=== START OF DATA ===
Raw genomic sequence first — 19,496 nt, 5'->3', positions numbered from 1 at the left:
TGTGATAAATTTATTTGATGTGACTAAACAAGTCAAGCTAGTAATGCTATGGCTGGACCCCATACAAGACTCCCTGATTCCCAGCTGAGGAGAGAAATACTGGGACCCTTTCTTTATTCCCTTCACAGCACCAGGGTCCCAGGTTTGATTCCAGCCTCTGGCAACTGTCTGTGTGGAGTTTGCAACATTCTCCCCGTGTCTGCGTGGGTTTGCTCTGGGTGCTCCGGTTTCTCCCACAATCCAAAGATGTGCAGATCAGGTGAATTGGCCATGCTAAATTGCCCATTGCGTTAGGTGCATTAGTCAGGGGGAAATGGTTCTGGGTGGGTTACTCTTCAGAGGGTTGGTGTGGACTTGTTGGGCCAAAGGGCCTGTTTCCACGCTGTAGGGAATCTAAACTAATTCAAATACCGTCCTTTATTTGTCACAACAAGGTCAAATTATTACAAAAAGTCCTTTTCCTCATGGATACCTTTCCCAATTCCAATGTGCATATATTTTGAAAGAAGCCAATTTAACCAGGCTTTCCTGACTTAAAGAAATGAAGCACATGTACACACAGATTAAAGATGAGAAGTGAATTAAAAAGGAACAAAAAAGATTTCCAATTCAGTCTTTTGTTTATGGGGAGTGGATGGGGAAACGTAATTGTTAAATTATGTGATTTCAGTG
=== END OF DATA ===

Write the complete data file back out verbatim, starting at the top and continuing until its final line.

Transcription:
Raw genomic sequence first — 19,496 nt, 5'->3', positions numbered from 1 at the left:
TGTGATAAATTTATTTGATGTGACTAAACAAGTCAAGCTAGTAATGCTATGGCTGGACCCCATACAAGACTCCCTGATTCCCAGCTGAGGAGAGAAATACTGGGACCCTTTCTTTATTCCCTTCACAGCACCAGGGTCCCAGGTTTGATTCCAGCCTCTGGCAACTGTCTGTGTGGAGTTTGCAACATTCTCCCCGTGTCTGCGTGGGTTTGCTCTGGGTGCTCCGGTTTCTCCCACAATCCAAAGATGTGCAGATCAGGTGAATTGGCCATGCTAAATTGCCCATTGCGTTAGGTGCATTAGTCAGGGGGAAATGGTTCTGGGTGGGTTACTCTTCAGAGGGTTGGTGTGGACTTGTTGGGCCAAAGGGCCTGTTTCCACGCTGTAGGGAATCTAAACTAATTCAAATACCGTCCTTTATTTGTCACAACAAGGTCAAATTATTACAAAAAGTCCTTTTCCTCATGGATACCTTTCCCAATTCCAATGTGCATATATTTTGAAAGAAGCCAATTTAACCAGGCTTTCCTGACTTAAAGAAATGAAGCACATGTACACACAGATTAAAGATGAGAAGTGAATTAAAAAGGAACAAAAAAGATTTCCAATTCAGTCTTTTGTTTATGGGGAGTGGATGGGGAAACGTAATTGTTAAATTATGTGATTTCAGTG